wide?full bleached and light weight.
22c, wero 89c?Linen Cambrics
St a yard?Full width heavy Irish
40e. a yard, were 680.-7Damask Ta?
ble Linens?2 ynrds wide?variety of
8S0. a yard, were $1.50?Double Dam
fl.sk?2 yarda wide?In large or small
12VJC each?Heavy Unen Towels?
40 Inches by ?2 Inches.
lOo. e.ich, -vi-.e $2 a dozen?334 dozen
?Oc. each?Hemstitched Linen Pil?
low Shams?full size.
1S3.BO a dozen?310 dozen Linen "nap?
kins that sold up to ?8.
The highest record in Cotton "Wash Goods we ever made.
Reasons ? The fabrics themselves and the prices aro tho reasons?
they are all the argument tho thrifty shopper needs.
Another feast of bargains spread for your Monday's?yon, all
tho week's, choosing.
If)., were Mo. end f,9c,?.Mercerized
Rllk Mousselines, Foulards, Grenadines
and Silk Striped Linens.
O 1 -??<?.. were 12%e..?Madras Ging?
hams and Satin Strlpod Mndrns Cords,
Re, wero Sc, and 10c?-Dimity Cords
and Batiste?solid and printed effects.
Oc- Bleached Cannon Cloth?ynrd
wide?linen finished and shrunk.
lue., wero 39c?Mercerlzod Bilk
Swiss Olock 65c.
"(Jea-utlful Swiss Cottage Clook;
?winds by pulling up the weight
with a chain. Runs over 24 hours
with one winding; a good time?
piece and not hurt by dust. Prl?-e,
O 3-4e,?rrenrh Dimity Cords and
Embroidered Dotted Swiss Muslins?
fancy printing on light or dark grounds.
1? ;t--1?\, were 22'4c.?Imported Mous
s?lltio Savoys- -white find tinted ground?
? nil the latest designs and colors.
O'.i?-.. were 12c ? Bntlste?40 lnohee
wld"? light and dark effect?.
it .'t-4c? were 25o.?I'lemlsh Lace
Striped MUSllftfi?the prettiest effects In
weaves and color combinations.
20th Cenfur Freyezer.
Demonstration of this wonderful
Freezer in tho basement to-morrow.
Stop In, see it and try th?t oream?
it's free. Prices: 4-quart, $l.-*0; g.
The Bargain Basement
is crowded again with stuffs from even whore?from anywhere
that HALF PRICE could bring them to you.
8c. a yard?White Dimity Checks and
Stripes?the finest, sheerest lflo. and
80,, were 12\4c?India Linons?40
loo. a yard for 20c Mercerized
Batln Striped?And other weaves?In
lOo. a yard, were Kio.?White Creps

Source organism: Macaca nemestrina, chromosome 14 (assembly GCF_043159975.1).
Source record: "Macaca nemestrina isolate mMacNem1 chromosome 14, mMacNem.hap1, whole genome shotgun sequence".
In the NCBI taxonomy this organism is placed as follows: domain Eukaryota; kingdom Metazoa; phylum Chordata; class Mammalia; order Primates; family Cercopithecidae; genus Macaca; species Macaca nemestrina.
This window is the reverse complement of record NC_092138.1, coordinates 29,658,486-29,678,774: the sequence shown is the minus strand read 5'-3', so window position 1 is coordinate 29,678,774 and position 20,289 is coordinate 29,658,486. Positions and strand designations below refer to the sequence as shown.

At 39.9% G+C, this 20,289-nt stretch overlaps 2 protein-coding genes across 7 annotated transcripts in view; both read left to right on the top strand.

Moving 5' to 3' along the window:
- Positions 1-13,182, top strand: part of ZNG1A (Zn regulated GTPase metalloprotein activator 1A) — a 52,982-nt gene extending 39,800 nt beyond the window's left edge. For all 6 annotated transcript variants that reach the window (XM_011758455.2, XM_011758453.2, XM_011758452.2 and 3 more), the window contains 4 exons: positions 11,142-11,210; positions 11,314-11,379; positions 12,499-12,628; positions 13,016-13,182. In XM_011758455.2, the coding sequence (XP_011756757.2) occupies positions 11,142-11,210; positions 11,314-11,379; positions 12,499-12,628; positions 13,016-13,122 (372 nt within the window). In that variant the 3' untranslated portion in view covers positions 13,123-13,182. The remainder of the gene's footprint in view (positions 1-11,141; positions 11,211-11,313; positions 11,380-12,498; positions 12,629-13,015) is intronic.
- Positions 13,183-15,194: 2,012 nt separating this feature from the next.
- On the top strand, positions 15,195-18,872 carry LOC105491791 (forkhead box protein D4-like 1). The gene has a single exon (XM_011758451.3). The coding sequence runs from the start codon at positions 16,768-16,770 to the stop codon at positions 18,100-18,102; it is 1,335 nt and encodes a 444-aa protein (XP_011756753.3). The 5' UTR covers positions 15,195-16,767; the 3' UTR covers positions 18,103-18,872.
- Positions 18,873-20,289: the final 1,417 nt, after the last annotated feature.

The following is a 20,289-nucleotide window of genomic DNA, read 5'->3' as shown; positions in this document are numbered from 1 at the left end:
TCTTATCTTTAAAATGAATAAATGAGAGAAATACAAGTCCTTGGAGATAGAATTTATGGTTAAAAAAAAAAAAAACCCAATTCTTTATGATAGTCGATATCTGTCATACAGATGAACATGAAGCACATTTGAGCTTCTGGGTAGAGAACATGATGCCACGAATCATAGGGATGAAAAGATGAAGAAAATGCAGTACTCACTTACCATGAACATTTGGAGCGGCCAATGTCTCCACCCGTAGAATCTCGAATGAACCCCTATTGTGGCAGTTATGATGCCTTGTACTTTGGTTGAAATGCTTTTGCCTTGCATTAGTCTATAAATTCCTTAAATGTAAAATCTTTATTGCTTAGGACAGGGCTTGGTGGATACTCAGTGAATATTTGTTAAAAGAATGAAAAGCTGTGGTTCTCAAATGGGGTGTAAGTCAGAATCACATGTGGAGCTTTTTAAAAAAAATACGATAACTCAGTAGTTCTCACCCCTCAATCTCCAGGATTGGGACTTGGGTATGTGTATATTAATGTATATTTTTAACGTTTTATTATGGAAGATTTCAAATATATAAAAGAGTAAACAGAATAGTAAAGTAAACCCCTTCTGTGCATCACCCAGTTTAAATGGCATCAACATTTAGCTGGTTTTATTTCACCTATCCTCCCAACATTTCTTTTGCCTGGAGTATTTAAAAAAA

Cloth and Nainsook Tucking, suitable
for waists or drosses.
4 8-4c. a yard?40-lneh India Linons.
So., Ro., 4o. and 7o. eaoh for hun?
dreds of Towels thai sold for two to
three times as much".
11>c. each for B0a, Turkish Towels.
Summer Corsets 25c.
25c. each, value EOc?35 dozen Sum
mar Batiste Corsets, edged with silk
embroidery, all sizes.
121,4c each?60 dozen Corset Covorw?
all elzes, low neck, vest of sewing
cambrlo; tight or full front.
IBc. a pair?52 dozen Women's Draw?
-Do. a pair?Women's Drawers with
umbrella ruffle?hemstitched or tuck?
iW>e. each, were 60c.??Muslin Gowns
tucked and ruffled?fine materials and
ITc. each for 23o. Corbet Covers.
Otic, each, wero $1.10?Two lotybf
elaborately lace trimmed Underskirts.
?T/io. for Women's So. V?sts.
12V4C. for Women's 19c Kxtra Qual?
ity Vests?plain or fancy.
Ho. for Women's JSc. Vests?taped
neck and arms.
To. for Women's 13>4o. Llsle-Llko
Vests?full trimmed neck and arras.
1? S-.lo. for Women's Gauze Vests,
lar.-o Insertion and taped neck and
?r.p, for Women's Bummer Knit
Pants?plain or trimmed.
Sc. for Misses' lie Vests?plain
taped neck and arm.
<?ri,6<). Imported to sell for ?2.50?
Heavy Embossed Marseilles Quilts for
single, twin and threo-quartcr beds
some slightly water stained.
TBc, waro ?1 and $1.25?Crochet and
Honey Comb Qullta?summer weight.
Cotton Wash Goods.
2 7-Ho. s. yard, were 6 l-4o?Irish
Lawns, Dimities and Batiste, plain
and fancy printing.
HM>e. a yard, were ltXic. and 10 2-3c
Satin Striped and Corded Madras,
ITc. a yard, were 23 c? Bleaohod
Sheeting?2 1-4 yards wide.
3%o. a ynrd, wore 8 l-3c? Fanoy
ft it-4o, a yard?1 1-8 yarda wide Un?
5 a-4o. a yard, w?re loo, and l?a ?
Tard-Wlde Percales, light and darle
4 ?t-4e. n. yard for Tard-Wlde 6t4o
Sheetings and Piilow Cases
?Oo. eaeh, were Tie.?W> dozen Sheet?
?slnt?le and double bed size??io seaiii?.
60r\ each, -were S?c?ITemstltohed
Sheets, no sennas.
5 l-.'Ic, euch, were 10a and 120.?ittO
dozen Pillow Cases.
IBo. each, were 25o.?Linen Finished
Mnen Lap Robes 35c.
St?o. ?ach for full size T7?o. Linen
Lap Robes?romo slightly water stain?
.To. n. yard?Fancy Bllkolenes.
n :t-lc. n yard, were 12V4c?Bwis?
Muslin for cottage Curtains?short
S'/je. ft yard, were 20c.?Florsl Swiss
for summer draperies.
r>Oo. n. pair, were Jl?Nottingham
lOo, n. pound?3,2-'0 popnds Royal
D.rby Linen Paper.